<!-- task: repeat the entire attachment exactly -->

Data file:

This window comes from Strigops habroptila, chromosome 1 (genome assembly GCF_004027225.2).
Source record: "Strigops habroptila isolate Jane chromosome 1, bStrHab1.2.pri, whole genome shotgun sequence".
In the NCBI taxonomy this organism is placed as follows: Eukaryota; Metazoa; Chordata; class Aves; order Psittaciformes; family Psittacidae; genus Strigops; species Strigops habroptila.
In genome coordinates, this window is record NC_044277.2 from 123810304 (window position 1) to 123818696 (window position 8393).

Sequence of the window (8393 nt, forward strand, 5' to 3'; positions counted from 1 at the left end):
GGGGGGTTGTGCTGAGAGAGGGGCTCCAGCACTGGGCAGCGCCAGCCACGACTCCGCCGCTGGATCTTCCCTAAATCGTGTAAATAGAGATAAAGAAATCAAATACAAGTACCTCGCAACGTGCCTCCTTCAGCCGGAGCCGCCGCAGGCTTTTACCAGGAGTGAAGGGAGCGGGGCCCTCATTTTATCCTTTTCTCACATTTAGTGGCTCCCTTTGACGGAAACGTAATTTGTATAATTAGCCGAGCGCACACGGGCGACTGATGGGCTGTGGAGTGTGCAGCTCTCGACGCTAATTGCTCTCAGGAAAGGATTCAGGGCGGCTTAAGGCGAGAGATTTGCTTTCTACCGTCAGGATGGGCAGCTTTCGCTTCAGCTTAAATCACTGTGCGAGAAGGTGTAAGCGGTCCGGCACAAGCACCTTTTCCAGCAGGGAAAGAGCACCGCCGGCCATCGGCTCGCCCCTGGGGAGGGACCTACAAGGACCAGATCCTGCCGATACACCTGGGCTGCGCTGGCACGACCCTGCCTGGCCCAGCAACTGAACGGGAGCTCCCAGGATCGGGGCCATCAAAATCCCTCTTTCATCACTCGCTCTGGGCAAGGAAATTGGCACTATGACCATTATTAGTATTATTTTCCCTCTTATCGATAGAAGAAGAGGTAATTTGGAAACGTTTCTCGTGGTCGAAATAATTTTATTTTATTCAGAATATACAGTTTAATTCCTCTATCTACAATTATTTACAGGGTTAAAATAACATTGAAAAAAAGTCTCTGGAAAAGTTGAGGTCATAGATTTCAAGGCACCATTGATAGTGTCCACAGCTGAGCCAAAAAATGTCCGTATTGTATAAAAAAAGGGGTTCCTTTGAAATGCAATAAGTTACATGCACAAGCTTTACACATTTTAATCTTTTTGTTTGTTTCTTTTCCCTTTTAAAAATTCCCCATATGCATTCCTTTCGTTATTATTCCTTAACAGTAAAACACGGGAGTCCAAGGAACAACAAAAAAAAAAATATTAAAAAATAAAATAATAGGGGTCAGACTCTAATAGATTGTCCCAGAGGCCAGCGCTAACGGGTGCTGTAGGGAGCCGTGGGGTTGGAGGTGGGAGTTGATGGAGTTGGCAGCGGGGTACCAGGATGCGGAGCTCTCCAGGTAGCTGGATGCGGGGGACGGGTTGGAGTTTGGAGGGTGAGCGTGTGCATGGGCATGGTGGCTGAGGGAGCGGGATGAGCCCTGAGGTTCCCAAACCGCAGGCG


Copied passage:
This window comes from Strigops habroptila, chromosome 1 (genome assembly GCF_004027225.2).
Source record: "Strigops habroptila isolate Jane chromosome 1, bStrHab1.2.pri, whole genome shotgun sequence".
In the NCBI taxonomy this organism is placed as follows: Eukaryota; Metazoa; Chordata; class Aves; order Psittaciformes; family Psittacidae; genus Strigops; species Strigops habroptila.
In genome coordinates, this window is record NC_044277.2 from 123810304 (window position 1) to 123818696 (window position 8393).

Sequence of the window (8393 nt, forward strand, 5' to 3'; positions counted from 1 at the left end):
GGGGGGTTGTGCTGAGAGAGGGGCTCCAGCACTGGGCAGCGCCAGCCACGACTCCGCCGCTGGATCTTCCCTAAATCGTGTAAATAGAGATAAAGAAATCAAATACAAGTACCTCGCAACGTGCCTCCTTCAGCCGGAGCCGCCGCAGGCTTTTACCAGGAGTGAAGGGAGCGGGGCCCTCATTTTATCCTTTTCTCACATTTAGTGGCTCCCTTTGACGGAAACGTAATTTGTATAATTAGCCGAGCGCACACGGGCGACTGATGGGCTGTGGAGTGTGCAGCTCTCGACGCTAATTGCTCTCAGGAAAGGATTCAGGGCGGCTTAAGGCGAGAGATTTGCTTTCTACCGTCAGGATGGGCAGCTTTCGCTTCAGCTTAAATCACTGTGCGAGAAGGTGTAAGCGGTCCGGCACAAGCACCTTTTCCAGCAGGGAAAGAGCACCGCCGGCCATCGGCTCGCCCCTGGGGAGGGACCTACAAGGACCAGATCCTGCCGATACACCTGGGCTGCGCTGGCACGACCCTGCCTGGCCCAGCAACTGAACGGGAGCTCCCAGGATCGGGGCCATCAAAATCCCTCTTTCATCACTCGCTCTGGGCAAGGAAATTGGCACTATGACCATTATTAGTATTATTTTCCCTCTTATCGATAGAAGAAGAGGTAATTTGGAAACGTTTCTCGTGGTCGAAATAATTTTATTTTATTCAGAATATACAGTTTAATTCCTCTATCTACAATTATTTACAGGGTTAAAATAACATTGAAAAAAAGTCTCTGGAAAAGTTGAGGTCATAGATTTCAAGGCACCATTGATAGTGTCCACAGCTGAGCCAAAAAATGTCCGTATTGTATAAAAAAAGGGGTTCCTTTGAAATGCAATAAGTTACATGCACAAGCTTTACACATTTTAATCTTTTTGTTTGTTTCTTTTCCCTTTTAAAAATTCCCCATATGCATTCCTTTCGTTATTATTCCTTAACAGTAAAACACGGGAGTCCAAGGAACAACAAAAAAAAAAATATTAAAAAATAAAATAATAGGGGTCAGACTCTAATAGATTGTCCCAGAGGCCAGCGCTAACGGGTGCTGTAGGGAGCCGTGGGGTTGGAGGTGGGAGTTGATGGAGTTGGCAGCGGGGTACCAGGATGCGGAGCTCTCCAGGTAGCTGGATGCGGGGGACGGGTTGGAGTTTGGAGGGTGAGCGTGTGCATGGGCATGGTGGCTGAGGGAGCGGGATGAGCCCTGAGGTTCCCAAACCGCAGGCG